“It’s always a good idea for women entrepreneurs to join an association, because there we help each other. For example, I would order my printing materials from a fellow woman entrepreneur, who then returns the favor. In all the associations I joined, I’ve always tried to participate and contribute whatever I could. During the 2013 SEA Games, for instance, I donated some buses to be used for some events,” she says, summing up, “It’s good to have network.”

Networking aside, Lai Lai’s success has also been empowered by dignity, respect and faith.

When Mandalar Minn Express began operating, it was the only intercity coach service that offered ample legroom for its passengers. The other ones were busy stuffing more seats. “Some people emphasize only on the business side. That’s not good,” says Lai Lai. “I love my work, my employees and my customers. I treat them like family. I always respect feedback from both employees and customers.”

Keeping her customers first, Lai Lai soon came up with more innovations. Comfort ranked highest, and with that, VIP services were launched to cater to the needs of the wealthy clientele, which covers special meals and alcohol beverages served by well trained bus attendants.

All the hard work soon paid off. In 2012, Mandalar Minn Express was awarded the ASEAN-China Young Entrepreneur Outstanding Award and business only kept getting better by the day.

It’s not only the customers she’s keeping happy. Her employees, now numbering above 500, are also benefiting from the employee-friendly workplace culture at Mandalar Minn Express. Bus attendants are provided with extensive courses on English language skills, personal grooming and first aid. Another policy allows the provision of microloans or loans at zero interest.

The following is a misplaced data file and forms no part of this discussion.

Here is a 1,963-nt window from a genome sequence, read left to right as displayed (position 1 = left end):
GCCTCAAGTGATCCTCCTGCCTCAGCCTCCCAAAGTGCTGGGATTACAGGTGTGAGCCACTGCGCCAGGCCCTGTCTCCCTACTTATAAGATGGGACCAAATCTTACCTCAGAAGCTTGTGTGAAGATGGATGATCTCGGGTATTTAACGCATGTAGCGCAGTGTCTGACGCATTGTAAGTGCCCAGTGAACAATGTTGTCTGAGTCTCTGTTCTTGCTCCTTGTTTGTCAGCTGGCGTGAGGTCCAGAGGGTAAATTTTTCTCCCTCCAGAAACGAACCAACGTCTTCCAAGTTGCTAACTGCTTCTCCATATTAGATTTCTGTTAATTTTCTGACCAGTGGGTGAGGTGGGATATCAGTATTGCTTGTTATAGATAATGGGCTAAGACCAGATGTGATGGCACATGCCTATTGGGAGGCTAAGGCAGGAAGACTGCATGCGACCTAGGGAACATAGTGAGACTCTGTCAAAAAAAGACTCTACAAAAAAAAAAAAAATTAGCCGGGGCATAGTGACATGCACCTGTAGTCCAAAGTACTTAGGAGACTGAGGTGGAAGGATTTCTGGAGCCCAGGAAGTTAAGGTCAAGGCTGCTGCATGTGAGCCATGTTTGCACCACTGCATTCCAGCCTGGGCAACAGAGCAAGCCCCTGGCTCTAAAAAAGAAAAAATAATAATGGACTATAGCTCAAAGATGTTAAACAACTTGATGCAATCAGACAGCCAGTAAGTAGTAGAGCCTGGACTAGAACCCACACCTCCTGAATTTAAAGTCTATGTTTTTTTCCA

Her sensitivity toward the needs of others comes from her nurturing nature, as a woman and also as a devout Buddhist. Born in Thanlyin, on the outskirts of Yangon, to a government official father and a teacher mother, Lai Lai was the youngest in a family of eight siblings. It was her late mother, she recalls, who installed in her a fervent desire to honor Buddhist attitude toward life by ways of practicing love and kindness.

“When I was little, my mom would make me go to nun monasteries every weekend to learn about Buddhism and pray. I still do that until now. I also try to go to Shwedagon Pagoda at least once a week to pray,” says Lai Lai, who’s now expecting her second child. “I believe in forgiveness, sacrifice and good deeds. It has helped me cope with good or bad situation.”

It’s very important, she says, to ask for prayers. When her son Ye Wanna Aung was born last year, Lai Lai shunned the idea of throwing lavish celebrations. Instead she gave donations to monasteries and charities. As part of company policy, she also gives away one free seat each day on all of her buses to traveling monks.

These days, her pregnancy—now in its fourth month—demands Lai Lai to cut back on her working hours, which has seen her delegating more tasks to her sister and aide. Still, between tending to her young son and channeling the inner gardener in her, the energetic woman can’t help but come up with longer-term plans for the company.

“In three years I want to open gas stations for my buses. I have ninety units that must be fueled everyday. I also want to look into businesses that are related to the bus service. Our VIP service is very popular, serving more than 3,000 passengers every day. Instead of outsourcing, I can produce the drink and food myself,” she says.

As those close to Lai Lai would attest to, her enthusiasm for life is inspiring, her good energy contagious. In whatever role she’s played—daughter, sister, wife, mother, entrepreneur and organizational activist—Lai Lai has proven her mark. And for now, there’s no stopping her.